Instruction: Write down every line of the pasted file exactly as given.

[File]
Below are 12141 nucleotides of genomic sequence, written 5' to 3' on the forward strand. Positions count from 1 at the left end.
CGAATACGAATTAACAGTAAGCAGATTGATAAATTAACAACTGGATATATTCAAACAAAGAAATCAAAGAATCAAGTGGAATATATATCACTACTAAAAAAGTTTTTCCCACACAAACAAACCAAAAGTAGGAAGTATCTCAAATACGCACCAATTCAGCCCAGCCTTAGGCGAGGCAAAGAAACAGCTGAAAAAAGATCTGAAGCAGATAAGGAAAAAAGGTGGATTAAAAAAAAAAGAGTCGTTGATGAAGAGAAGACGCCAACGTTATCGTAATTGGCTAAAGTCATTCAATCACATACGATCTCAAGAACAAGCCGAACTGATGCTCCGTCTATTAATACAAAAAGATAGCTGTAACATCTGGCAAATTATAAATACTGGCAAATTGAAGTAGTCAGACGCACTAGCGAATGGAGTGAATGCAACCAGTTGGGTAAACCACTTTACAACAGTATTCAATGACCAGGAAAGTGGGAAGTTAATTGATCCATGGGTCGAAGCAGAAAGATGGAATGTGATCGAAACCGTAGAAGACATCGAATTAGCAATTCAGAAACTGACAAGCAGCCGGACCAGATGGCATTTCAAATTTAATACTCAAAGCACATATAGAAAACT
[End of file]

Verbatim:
Below are 12141 nucleotides of genomic sequence, written 5' to 3' on the forward strand. Positions count from 1 at the left end.
CGAATACGAATTAACAGTAAGCAGATTGATAAATTAACAACTGGATATATTCAAACAAAGAAATCAAAGAATCAAGTGGAATATATATCACTACTAAAAAAGTTTTTCCCACACAAACAAACCAAAAGTAGGAAGTATCTCAAATACGCACCAATTCAGCCCAGCCTTAGGCGAGGCAAAGAAACAGCTGAAAAAAGATCTGAAGCAGATAAGGAAAAAAGGTGGATTAAAAAAAAAAGAGTCGTTGATGAAGAGAAGACGCCAACGTTATCGTAATTGGCTAAAGTCATTCAATCACATACGATCTCAAGAACAAGCCGAACTGATGCTCCGTCTATTAATACAAAAAGATAGCTGTAACATCTGGCAAATTATAAATACTGGCAAATTGAAGTAGTCAGACGCACTAGCGAATGGAGTGAATGCAACCAGTTGGGTAAACCACTTTACAACAGTATTCAATGACCAGGAAAGTGGGAAGTTAATTGATCCATGGGTCGAAGCAGAAAGATGGAATGTGATCGAAACCGTAGAAGACATCGAATTAGCAATTCAGAAACTGACAAGCAGCCGGACCAGATGGCATTTCAAATTTAATACTCAAAGCACATATAGAAAACT